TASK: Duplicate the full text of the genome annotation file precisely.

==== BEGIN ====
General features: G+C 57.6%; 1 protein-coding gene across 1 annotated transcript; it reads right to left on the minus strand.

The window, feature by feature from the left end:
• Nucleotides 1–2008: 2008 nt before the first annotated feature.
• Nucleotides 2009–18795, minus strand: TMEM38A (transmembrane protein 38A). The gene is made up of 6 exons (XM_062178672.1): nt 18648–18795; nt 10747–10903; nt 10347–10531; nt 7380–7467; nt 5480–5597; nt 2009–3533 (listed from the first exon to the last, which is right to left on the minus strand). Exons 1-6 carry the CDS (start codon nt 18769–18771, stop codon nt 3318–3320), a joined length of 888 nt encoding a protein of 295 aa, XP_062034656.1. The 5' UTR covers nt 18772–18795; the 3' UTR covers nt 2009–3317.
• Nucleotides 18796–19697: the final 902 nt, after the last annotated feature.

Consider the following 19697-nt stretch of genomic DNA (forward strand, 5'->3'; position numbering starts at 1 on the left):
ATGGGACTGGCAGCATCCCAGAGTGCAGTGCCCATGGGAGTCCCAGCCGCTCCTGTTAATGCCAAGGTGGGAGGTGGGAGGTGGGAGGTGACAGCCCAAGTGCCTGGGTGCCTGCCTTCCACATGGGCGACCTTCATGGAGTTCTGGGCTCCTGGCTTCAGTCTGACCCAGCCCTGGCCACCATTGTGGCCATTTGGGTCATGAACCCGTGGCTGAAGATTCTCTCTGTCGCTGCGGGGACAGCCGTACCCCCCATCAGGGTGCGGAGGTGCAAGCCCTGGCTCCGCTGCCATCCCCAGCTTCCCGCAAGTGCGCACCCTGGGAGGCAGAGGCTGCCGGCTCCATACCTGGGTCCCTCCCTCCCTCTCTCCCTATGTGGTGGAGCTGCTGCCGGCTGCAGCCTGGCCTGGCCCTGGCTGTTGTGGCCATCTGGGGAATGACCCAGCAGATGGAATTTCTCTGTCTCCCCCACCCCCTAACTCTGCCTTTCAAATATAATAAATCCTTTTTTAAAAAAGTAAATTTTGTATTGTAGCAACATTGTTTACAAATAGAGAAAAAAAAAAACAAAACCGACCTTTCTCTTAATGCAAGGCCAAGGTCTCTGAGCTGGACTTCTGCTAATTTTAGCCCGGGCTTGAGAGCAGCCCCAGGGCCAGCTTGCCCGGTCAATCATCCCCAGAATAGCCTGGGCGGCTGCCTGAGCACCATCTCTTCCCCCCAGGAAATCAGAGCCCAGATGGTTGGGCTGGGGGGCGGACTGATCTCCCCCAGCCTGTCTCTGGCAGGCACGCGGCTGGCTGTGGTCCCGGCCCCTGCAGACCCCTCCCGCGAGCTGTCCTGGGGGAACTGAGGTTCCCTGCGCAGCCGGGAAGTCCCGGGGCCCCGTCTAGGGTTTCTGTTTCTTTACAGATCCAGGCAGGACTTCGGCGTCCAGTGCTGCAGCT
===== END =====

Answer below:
General features: G+C 57.6%; 1 protein-coding gene across 1 annotated transcript; it reads right to left on the minus strand.

The window, feature by feature from the left end:
• Nucleotides 1–2008: 2008 nt before the first annotated feature.
• Nucleotides 2009–18795, minus strand: TMEM38A (transmembrane protein 38A). The gene is made up of 6 exons (XM_062178672.1): nt 18648–18795; nt 10747–10903; nt 10347–10531; nt 7380–7467; nt 5480–5597; nt 2009–3533 (listed from the first exon to the last, which is right to left on the minus strand). Exons 1-6 carry the CDS (start codon nt 18769–18771, stop codon nt 3318–3320), a joined length of 888 nt encoding a protein of 295 aa, XP_062034656.1. The 5' UTR covers nt 18772–18795; the 3' UTR covers nt 2009–3317.
• Nucleotides 18796–19697: the final 902 nt, after the last annotated feature.

Consider the following 19697-nt stretch of genomic DNA (forward strand, 5'->3'; position numbering starts at 1 on the left):
ATGGGACTGGCAGCATCCCAGAGTGCAGTGCCCATGGGAGTCCCAGCCGCTCCTGTTAATGCCAAGGTGGGAGGTGGGAGGTGGGAGGTGACAGCCCAAGTGCCTGGGTGCCTGCCTTCCACATGGGCGACCTTCATGGAGTTCTGGGCTCCTGGCTTCAGTCTGACCCAGCCCTGGCCACCATTGTGGCCATTTGGGTCATGAACCCGTGGCTGAAGATTCTCTCTGTCGCTGCGGGGACAGCCGTACCCCCCATCAGGGTGCGGAGGTGCAAGCCCTGGCTCCGCTGCCATCCCCAGCTTCCCGCAAGTGCGCACCCTGGGAGGCAGAGGCTGCCGGCTCCATACCTGGGTCCCTCCCTCCCTCTCTCCCTATGTGGTGGAGCTGCTGCCGGCTGCAGCCTGGCCTGGCCCTGGCTGTTGTGGCCATCTGGGGAATGACCCAGCAGATGGAATTTCTCTGTCTCCCCCACCCCCTAACTCTGCCTTTCAAATATAATAAATCCTTTTTTAAAAAAGTAAATTTTGTATTGTAGCAACATTGTTTACAAATAGAGAAAAAAAAAAACAAAACCGACCTTTCTCTTAATGCAAGGCCAAGGTCTCTGAGCTGGACTTCTGCTAATTTTAGCCCGGGCTTGAGAGCAGCCCCAGGGCCAGCTTGCCCGGTCAATCATCCCCAGAATAGCCTGGGCGGCTGCCTGAGCACCATCTCTTCCCCCCAGGAAATCAGAGCCCAGATGGTTGGGCTGGGGGGCGGACTGATCTCCCCCAGCCTGTCTCTGGCAGGCACGCGGCTGGCTGTGGTCCCGGCCCCTGCAGACCCCTCCCGCGAGCTGTCCTGGGGGAACTGAGGTTCCCTGCGCAGCCGGGAAGTCCCGGGGCCCCGTCTAGGGTTTCTGTTTCTTTACAGATCCAGGCAGGACTTCGGCGTCCAGTGCTGCAGCT